As anesthesiologists, we regularly make decisions affecting the health and well-being of our patients. Our decisions are based upon outcomes-oriented evidence, generally accepted scientific concepts and expert opinion. Many of these decisions require “thinking through” the risks and benefits of our actions, and then choosing the path that best serves our patients and minimizes potential harm.

For example, hand hygiene is facilitated by having alcohol-based hand rub near patient care areas. Better hand hygiene means fewer potential pathogens are transmitted by contaminated hands. On the other hand, alcohol-based hand rubs may increase the potential for fires in a setting where oxygen is being delivered and electrocautery is in use. Both views are accurate, and we must decide the best course of action.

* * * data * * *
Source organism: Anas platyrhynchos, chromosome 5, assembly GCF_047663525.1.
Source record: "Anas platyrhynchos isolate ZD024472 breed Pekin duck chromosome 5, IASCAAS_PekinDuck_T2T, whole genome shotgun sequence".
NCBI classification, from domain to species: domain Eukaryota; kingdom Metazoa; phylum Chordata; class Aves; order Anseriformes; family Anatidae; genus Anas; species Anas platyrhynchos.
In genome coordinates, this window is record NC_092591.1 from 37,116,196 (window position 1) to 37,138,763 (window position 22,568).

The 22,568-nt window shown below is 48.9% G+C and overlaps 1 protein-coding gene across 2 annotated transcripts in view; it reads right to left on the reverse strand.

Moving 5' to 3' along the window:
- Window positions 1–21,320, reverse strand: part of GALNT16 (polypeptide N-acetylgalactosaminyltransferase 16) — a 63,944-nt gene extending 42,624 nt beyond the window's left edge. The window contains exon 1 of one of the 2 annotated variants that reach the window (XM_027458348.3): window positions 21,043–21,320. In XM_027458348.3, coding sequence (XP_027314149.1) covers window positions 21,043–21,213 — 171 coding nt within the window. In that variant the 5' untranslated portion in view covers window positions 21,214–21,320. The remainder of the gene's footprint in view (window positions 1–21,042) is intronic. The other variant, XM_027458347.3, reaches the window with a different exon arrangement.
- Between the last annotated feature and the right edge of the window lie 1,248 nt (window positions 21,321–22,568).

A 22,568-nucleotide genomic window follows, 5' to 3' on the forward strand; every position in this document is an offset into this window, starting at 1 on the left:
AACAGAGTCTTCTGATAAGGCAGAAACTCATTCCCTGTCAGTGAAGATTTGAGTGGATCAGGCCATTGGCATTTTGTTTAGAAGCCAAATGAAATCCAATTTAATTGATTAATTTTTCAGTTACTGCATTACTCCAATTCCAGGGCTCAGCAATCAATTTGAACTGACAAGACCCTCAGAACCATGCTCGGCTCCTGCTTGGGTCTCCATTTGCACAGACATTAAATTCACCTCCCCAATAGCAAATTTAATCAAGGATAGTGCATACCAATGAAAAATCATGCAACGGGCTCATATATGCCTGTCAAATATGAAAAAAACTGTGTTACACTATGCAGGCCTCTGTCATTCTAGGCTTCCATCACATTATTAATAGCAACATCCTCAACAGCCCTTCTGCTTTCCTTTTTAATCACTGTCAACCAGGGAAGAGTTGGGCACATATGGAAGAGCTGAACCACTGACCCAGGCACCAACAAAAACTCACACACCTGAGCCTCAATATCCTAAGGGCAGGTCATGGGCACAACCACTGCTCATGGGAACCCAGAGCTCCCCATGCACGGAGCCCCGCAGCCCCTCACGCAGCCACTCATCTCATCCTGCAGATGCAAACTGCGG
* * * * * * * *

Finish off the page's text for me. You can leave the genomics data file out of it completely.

When making these decisions, how are we to appraise harm to a single patient versus harm to...

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